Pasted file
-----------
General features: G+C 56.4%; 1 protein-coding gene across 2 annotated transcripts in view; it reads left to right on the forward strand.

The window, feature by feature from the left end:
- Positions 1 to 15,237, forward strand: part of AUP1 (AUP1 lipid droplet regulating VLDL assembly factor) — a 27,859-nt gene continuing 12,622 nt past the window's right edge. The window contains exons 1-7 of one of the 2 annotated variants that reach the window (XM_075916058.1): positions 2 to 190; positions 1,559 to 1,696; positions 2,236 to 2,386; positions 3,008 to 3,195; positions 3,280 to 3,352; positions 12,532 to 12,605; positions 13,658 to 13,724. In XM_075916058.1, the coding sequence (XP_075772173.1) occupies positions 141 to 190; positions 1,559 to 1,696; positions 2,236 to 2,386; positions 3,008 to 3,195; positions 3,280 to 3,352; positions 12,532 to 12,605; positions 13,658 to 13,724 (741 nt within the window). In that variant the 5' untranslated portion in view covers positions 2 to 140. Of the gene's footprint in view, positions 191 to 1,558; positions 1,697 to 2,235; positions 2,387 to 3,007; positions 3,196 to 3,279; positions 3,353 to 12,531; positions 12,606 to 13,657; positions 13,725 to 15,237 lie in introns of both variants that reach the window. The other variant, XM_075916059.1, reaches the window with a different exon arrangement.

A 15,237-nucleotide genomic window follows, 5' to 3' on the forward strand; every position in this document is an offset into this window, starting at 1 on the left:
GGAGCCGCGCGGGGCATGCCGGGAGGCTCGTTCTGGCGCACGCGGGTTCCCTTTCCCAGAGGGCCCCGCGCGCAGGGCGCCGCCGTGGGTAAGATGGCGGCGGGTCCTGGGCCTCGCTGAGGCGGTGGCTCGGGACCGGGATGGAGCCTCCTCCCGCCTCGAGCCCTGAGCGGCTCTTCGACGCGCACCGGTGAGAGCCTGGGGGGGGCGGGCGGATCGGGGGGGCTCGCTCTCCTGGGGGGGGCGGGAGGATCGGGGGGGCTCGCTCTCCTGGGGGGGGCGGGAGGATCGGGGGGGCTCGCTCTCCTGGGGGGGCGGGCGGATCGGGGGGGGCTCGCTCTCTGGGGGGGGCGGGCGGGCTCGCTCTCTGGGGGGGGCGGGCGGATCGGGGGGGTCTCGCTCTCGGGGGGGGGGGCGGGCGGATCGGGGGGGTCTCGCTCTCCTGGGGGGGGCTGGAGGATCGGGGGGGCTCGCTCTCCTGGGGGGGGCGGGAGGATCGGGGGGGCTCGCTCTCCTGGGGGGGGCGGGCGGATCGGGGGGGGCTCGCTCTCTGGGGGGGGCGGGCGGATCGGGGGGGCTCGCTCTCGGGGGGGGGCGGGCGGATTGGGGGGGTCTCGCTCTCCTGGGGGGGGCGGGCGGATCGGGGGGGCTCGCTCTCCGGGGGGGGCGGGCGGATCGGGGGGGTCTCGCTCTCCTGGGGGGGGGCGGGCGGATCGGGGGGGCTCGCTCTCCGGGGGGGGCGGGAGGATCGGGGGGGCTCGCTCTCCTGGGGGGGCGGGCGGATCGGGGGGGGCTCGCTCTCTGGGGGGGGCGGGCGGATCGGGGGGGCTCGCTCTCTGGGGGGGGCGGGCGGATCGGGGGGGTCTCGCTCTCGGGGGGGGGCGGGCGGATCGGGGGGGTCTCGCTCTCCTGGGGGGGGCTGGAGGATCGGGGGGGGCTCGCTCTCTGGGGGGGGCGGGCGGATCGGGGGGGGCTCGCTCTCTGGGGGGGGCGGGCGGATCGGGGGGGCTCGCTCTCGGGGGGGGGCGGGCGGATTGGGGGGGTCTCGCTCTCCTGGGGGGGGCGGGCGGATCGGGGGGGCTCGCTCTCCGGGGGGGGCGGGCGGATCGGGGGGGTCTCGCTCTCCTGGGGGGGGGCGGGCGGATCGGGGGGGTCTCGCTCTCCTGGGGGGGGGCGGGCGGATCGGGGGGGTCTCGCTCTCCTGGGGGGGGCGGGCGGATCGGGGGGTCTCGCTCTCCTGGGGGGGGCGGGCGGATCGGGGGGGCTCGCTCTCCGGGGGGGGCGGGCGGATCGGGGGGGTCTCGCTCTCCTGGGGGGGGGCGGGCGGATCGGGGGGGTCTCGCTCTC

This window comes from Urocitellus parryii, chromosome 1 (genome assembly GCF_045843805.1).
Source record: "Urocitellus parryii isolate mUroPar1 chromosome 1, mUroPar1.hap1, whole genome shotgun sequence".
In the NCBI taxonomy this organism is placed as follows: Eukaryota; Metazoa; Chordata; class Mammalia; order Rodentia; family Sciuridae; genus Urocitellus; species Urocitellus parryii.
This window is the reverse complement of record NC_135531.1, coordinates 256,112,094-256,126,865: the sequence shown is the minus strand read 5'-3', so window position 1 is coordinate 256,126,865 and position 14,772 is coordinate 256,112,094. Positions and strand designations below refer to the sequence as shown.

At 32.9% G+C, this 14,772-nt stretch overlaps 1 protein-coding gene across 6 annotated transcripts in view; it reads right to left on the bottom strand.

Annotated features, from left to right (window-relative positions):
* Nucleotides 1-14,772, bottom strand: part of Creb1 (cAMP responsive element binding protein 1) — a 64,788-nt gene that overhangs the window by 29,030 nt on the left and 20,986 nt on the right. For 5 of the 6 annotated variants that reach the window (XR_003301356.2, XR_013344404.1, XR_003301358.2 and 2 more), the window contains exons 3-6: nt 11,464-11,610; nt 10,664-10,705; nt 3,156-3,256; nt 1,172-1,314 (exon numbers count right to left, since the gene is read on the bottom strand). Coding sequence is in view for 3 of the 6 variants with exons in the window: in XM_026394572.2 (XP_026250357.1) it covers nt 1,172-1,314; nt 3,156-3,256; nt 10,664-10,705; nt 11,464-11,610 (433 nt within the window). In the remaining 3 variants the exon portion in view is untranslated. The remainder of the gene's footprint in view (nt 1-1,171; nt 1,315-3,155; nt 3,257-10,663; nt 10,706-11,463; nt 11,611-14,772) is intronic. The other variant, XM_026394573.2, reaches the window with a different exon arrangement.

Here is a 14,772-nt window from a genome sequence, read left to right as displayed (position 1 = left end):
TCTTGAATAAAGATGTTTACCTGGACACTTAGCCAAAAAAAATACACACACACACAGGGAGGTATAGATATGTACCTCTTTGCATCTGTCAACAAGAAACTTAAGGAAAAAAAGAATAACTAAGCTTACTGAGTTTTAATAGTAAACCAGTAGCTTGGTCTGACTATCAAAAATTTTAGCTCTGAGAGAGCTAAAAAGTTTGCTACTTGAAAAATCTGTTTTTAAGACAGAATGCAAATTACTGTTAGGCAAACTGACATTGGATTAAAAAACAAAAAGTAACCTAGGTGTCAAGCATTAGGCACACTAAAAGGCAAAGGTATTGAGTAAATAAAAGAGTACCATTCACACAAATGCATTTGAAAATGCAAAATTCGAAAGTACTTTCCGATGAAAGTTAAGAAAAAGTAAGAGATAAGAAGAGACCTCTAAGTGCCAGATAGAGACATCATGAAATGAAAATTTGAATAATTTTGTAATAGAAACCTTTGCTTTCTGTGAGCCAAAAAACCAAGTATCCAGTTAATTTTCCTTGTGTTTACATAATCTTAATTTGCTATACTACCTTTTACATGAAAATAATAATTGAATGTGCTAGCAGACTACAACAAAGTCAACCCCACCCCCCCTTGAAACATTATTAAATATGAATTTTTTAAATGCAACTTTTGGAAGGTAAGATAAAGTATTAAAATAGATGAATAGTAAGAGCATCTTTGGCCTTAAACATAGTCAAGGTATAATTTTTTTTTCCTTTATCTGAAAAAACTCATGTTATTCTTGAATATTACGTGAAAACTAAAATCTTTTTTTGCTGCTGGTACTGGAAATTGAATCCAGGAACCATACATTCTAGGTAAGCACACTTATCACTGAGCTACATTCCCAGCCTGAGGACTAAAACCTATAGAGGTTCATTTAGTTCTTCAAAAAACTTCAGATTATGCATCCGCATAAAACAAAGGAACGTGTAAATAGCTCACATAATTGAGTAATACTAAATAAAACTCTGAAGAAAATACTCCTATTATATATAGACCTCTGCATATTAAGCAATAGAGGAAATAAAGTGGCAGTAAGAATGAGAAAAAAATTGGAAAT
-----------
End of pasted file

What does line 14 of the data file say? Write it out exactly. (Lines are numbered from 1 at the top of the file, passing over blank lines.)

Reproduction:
TCTTGAATAAAGATGTTTACCTGGACACTTAGCCAAAAAAAATACACACACACACAGGGAGGTATAGATATGTACCTCTTTGCATCTGTCAACAAGAAACTTAAGGAAAAAAAGAATAACTAAGCTTACTGAGTTTTAATAGTAAACCAGTAGCTTGGTCTGACTATCAAAAATTTTAGCTCTGAGAGAGCTAAAAAGTTTGCTACTTGAAAAATCTGTTTTTAAGACAGAATGCAAATTACTGTTAGGCAAACTGACATTGGATTAAAAAACAAAAAGTAACCTAGGTGTCAAGCATTAGGCACACTAAAAGGCAAAGGTATTGAGTAAATAAAAGAGTACCATTCACACAAATGCATTTGAAAATGCAAAATTCGAAAGTACTTTCCGATGAAAGTTAAGAAAAAGTAAGAGATAAGAAGAGACCTCTAAGTGCCAGATAGAGACATCATGAAATGAAAATTTGAATAATTTTGTAATAGAAACCTTTGCTTTCTGTGAGCCAAAAAACCAAGTATCCAGTTAATTTTCCTTGTGTTTACATAATCTTAATTTGCTATACTACCTTTTACATGAAAATAATAATTGAATGTGCTAGCAGACTACAACAAAGTCAACCCCACCCCCCCTTGAAACATTATTAAATATGAATTTTTTAAATGCAACTTTTGGAAGGTAAGATAAAGTATTAAAATAGATGAATAGTAAGAGCATCTTTGGCCTTAAACATAGTCAAGGTATAATTTTTTTTTCCTTTATCTGAAAAAACTCATGTTATTCTTGAATATTACGTGAAAACTAAAATCTTTTTTTGCTGCTGGTACTGGAAATTGAATCCAGGAACCATACATTCTAGGTAAGCACACTTATCACTGAGCTACATTCCCAGCCTGAGGACTAAAACCTATAGAGGTTCATTTAGTTCTTCAAAAAACTTCAGATTATGCATCCGCATAAAACAAAGGAACGTGTAAATAGCTCACATAATTGAGTAATACTAAATAAAACTCTGAAGAAAATACTCCTATTATATATAGACCTCTGCATATTAAGCAATAGAGGAAATAAAGTGGCAGTAAGAATGAGAAAAAAATTGGAAAT